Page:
Reston, Va-A novel imaging agent, 68Ga-FAPI may reduce the number of false-positive PET/CT results in cancer patients recently vaccinated against COVID-19. New research published ahead of print Journal of Nuclear Medicine It shows 68Ga-FAPI imaging offers superior lesion detection in locoregional lymph nodes without the uptake of vaccine-associated tracers that are common. 18F-FDG imaging. This can help prevent costly follow-up and erroneous management decisions for cancer patients.
A side effect of the COVID-19 vaccine is 18f–mRNA produced by FDG (the most commonly used PET imaging agent) vaccine is taken up by immune cells in response to inflammatory stimuli. This is known as a reactive uptake and does not always indicate that a tumor is present.
Researcher Tristan T. of the Department of Nuclear Medicine at Essen University Hospital in Germany. “This observation is concerning for vulnerable groups, such as oncologic patients who routinely undergo both the COVID-19 booster shot and medical imaging,” says Demmert. False positive results 18F-FDG PET may trigger incorrect management decisions due to reactive uptake.”
To find a way to avoid these false positives, the researchers compared two radiotracers, 68Ga-FAPI and 18F-FDG. Using a large prospective imaging registry, researchers investigated 11 oncologic patients who received the COVID-19 vaccine within six weeks, 68Ga-FAPI and 18There was F-FDG imaging on the same day, and documentation of tracer uptake in local lymph nodes. Visual reading of images was performed by two nuclear medicine physicians.
Significant lymph node involvement adjacent to the injection site was noted in 11/11 patients 18with F-FDG PET/CT vs. 0/11 68Ga-FAPI PET/CT. Also, 18F-FDG detected 73 percent of tumor lesions 68Ga-FAPI detected 94 percent of all tumor lesions.
“In patients with suspected tumors in the axillary region, an expensive follow-up is often recommended to avoid wrong patient treatment. According to our results, this could have been prevented using 68Ga-FAPI, which will allow higher tumor detection at the same time,” noted Demert. “Considering that more booster vaccinations are expected, 68Ga-FAPI may show its potential to avoid vaccine-related misinterpretation in PET/CT while providing equivalent tumor detection.”
This study was made available online in November 2022.
The authors of “the novel 68“Ga-FAPI PET/CT offers oncologic staging without the complications associated with the Covid-19 vaccine” by Tristan T. Demmert, Ines Merrick, Katharina Leukerth, Ken Hermann, and Wolfgang P. Fendler, Department of Nuclear Medicine, West German Cancer Center , University Duisburg-Essen, Essen, Germany, and German Cancer Consortium (DKTK), partner site University Hospital Essen, and German Cancer Research Center (DKFZ), Essen, Germany; Kelsey L. Pomykala, Institute for AI in Medicine (IKIM) , University Medicine, Essen, Germany; Jens Sieveke, German Cancer Consortium (DKTK), partner site University Hospital Essen, and German Cancer Research Center (DKFZ), Essen, Germany, and Bridge Institute of Experimental Tumor Therapy, West German Cancer Center, University Hospital Essen, University of Duisburg-Essen, Essen, Germany; Benedikt M. Schaarschmidt, Department of Diagnostic and Interventional Radiology and Neuroradiology, University Hospital Essen, Universi ty of Duisburg-Essen, Essen, Germany; and Rainer Hamacher, German Cancer Consortium (DKTK), partner site University Hospital Essen, and German Cancer Research Center (DKFZ), Essen, Germany, and Department of Medical Oncology, West German Cancer Center, University Hospital Essen, Germany.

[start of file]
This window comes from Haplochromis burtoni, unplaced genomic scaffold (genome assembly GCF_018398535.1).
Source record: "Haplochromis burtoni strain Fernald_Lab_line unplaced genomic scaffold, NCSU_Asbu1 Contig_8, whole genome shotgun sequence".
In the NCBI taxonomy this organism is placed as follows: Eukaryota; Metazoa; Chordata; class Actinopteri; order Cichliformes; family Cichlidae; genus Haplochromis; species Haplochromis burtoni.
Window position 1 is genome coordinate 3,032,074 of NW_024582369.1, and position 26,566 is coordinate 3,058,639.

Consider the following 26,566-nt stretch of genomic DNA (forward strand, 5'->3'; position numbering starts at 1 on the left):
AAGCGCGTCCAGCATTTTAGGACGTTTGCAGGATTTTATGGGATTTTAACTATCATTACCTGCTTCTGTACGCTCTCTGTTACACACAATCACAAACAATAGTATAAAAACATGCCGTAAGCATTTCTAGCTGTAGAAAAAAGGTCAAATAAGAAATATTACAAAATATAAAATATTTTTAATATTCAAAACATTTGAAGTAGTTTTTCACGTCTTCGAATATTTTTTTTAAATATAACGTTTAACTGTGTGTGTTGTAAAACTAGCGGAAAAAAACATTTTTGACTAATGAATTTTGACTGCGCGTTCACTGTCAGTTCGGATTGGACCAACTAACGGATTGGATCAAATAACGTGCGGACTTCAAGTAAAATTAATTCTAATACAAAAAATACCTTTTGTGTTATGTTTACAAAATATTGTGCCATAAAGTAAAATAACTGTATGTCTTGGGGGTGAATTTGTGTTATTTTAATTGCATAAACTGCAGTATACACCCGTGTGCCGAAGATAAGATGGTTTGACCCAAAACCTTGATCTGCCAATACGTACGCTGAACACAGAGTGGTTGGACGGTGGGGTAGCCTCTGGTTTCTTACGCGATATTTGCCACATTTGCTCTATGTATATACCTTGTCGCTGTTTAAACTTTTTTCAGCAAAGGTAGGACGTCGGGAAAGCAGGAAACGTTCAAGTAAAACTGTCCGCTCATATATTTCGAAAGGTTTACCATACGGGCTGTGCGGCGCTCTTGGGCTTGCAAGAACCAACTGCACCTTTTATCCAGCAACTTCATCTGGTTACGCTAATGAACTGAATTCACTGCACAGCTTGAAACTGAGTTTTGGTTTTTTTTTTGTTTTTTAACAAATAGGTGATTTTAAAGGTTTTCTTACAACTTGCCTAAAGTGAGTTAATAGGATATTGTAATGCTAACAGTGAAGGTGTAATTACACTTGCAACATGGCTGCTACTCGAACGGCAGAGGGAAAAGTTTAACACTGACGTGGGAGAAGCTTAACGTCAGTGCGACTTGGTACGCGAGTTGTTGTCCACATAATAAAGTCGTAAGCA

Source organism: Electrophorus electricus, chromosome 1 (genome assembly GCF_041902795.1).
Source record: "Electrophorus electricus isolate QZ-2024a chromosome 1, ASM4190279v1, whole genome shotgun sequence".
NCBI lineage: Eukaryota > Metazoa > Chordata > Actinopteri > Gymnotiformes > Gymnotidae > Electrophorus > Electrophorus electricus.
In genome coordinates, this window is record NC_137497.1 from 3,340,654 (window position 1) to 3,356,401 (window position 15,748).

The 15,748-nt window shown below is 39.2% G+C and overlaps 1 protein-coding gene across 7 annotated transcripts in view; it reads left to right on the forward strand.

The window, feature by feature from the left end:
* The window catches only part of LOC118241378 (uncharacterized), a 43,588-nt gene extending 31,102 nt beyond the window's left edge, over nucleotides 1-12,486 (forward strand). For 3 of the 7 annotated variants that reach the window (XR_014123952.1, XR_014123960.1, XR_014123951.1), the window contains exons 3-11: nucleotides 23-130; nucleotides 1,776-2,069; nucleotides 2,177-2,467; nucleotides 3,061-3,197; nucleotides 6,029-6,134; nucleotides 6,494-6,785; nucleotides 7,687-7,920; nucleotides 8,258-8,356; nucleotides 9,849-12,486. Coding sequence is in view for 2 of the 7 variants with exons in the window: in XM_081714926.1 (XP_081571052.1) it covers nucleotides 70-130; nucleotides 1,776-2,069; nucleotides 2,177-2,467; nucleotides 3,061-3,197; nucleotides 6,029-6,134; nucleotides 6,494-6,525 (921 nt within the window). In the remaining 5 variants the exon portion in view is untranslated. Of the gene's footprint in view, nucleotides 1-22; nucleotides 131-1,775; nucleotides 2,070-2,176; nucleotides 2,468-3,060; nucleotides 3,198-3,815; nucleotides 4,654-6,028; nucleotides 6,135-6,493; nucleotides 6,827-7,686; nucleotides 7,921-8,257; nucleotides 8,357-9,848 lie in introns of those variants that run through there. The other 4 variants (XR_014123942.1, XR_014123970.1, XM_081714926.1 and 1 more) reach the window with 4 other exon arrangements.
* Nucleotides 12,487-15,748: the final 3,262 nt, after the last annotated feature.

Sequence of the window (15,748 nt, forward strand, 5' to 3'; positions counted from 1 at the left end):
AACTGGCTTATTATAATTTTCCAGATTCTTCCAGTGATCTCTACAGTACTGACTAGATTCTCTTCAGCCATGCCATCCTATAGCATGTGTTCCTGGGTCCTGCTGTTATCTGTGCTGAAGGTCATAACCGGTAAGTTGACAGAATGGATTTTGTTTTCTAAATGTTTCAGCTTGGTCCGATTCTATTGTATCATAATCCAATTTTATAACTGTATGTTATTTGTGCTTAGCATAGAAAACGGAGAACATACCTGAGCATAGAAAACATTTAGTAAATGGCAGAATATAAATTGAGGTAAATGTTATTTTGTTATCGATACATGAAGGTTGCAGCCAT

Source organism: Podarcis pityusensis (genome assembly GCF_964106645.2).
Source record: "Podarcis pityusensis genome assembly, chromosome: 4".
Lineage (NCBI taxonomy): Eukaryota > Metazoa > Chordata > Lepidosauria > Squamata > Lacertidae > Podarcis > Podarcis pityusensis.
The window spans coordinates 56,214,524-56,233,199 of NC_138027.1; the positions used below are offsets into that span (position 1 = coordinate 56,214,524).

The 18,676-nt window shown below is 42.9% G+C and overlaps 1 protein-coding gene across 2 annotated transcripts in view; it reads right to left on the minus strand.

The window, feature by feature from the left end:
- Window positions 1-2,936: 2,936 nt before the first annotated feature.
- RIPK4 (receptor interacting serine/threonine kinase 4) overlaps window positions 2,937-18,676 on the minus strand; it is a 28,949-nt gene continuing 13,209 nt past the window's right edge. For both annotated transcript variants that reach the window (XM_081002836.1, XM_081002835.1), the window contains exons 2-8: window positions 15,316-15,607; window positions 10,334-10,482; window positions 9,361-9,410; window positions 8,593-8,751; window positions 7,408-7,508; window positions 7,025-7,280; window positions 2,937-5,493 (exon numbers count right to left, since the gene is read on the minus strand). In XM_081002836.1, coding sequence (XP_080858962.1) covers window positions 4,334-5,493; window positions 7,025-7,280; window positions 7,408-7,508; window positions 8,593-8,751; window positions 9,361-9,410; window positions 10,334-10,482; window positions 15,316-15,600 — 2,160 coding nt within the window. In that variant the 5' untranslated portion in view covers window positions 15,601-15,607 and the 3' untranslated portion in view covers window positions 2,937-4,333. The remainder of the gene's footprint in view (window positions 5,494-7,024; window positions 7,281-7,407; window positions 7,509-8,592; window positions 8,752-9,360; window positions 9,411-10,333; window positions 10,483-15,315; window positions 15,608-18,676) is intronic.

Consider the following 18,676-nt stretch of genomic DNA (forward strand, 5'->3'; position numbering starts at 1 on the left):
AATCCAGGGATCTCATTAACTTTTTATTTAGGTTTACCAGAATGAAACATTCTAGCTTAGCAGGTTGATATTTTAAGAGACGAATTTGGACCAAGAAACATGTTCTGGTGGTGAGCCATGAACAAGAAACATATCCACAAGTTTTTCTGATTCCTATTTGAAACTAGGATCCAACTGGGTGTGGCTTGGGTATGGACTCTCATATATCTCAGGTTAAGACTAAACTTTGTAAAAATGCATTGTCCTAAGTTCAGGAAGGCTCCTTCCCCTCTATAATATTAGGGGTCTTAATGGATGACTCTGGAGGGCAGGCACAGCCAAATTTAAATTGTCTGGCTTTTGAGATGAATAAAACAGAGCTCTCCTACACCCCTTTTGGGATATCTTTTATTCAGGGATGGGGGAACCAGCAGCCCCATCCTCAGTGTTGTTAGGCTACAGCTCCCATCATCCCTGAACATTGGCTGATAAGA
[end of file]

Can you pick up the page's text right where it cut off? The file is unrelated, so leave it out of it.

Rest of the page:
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Journal of Nuclear Medicine
Novel 68Ga-FAPI PET/CT offers oncologic staging without COVID-19 vaccine-related harm
Katharina Lueckarath reports fees from SOFIE Biosciences (consultant) and Enlaza Therapeutics (consultant). Rainer Hamacher is supported by the Clinician Scientist Program of the Medicine Essen Clinician Scientist Academy (UMEA) sponsored by the Faculty of Medicine and the Deutsche Forschungsgemeinschaft (DFG) and has received travel grants from Lilly, Novartis and Pharmamer as well as fees from Lilly and Pharmamer. Jens T. Siveke has received honoraria as a consultant or for continuing medical education presentations from AstraZeneca, Bayer, Bristol-Myers Squibb, Eisbach Bio, Immunocore, Novartis, Roche/Genentech, Servier; His institution receives research funding from Bristol-Myers Squibb, Celgene, Eisbach Bio, Roche/Genentech; He owns and serves on the board of directors of Pharma15 outside of the submitted work. Benedikt M. Schaarschmidt received a research grant from PharmaCept for an investigator-initiated study unrelated to this paper. Personal fees from Ken Herrmann Bayer, personal fees from Sofie Biosciences and others, personal fees from SIRTEX, non-financial support from ABX, personal fees from Adacap, personal fees from Curium, personal fees from Endocyte, grants and personal fees from BTG, IPSEN Personal fees from, Personal fees from Siemens Healthineers, Personal fees from GE Healthcare, Personal fees from Amgen, Personal fees from Novartis, Personal fees from ymabs, Personal fees from Aktis Oncology, Personal fees from Theragnostics, Personal fees from Pharma15, Submissions outside work given Wolfgang P. Fendler reports outside fees from SOFIE Bioscience (research funding), Janssen (consultant, speaker’s bureau), Calix (consultant), Bayer (consultant, speaker’s bureau, research fund), Parexel (image review), and AAA (speakers’ bureau). work All disclosures were outside of the submitted work.
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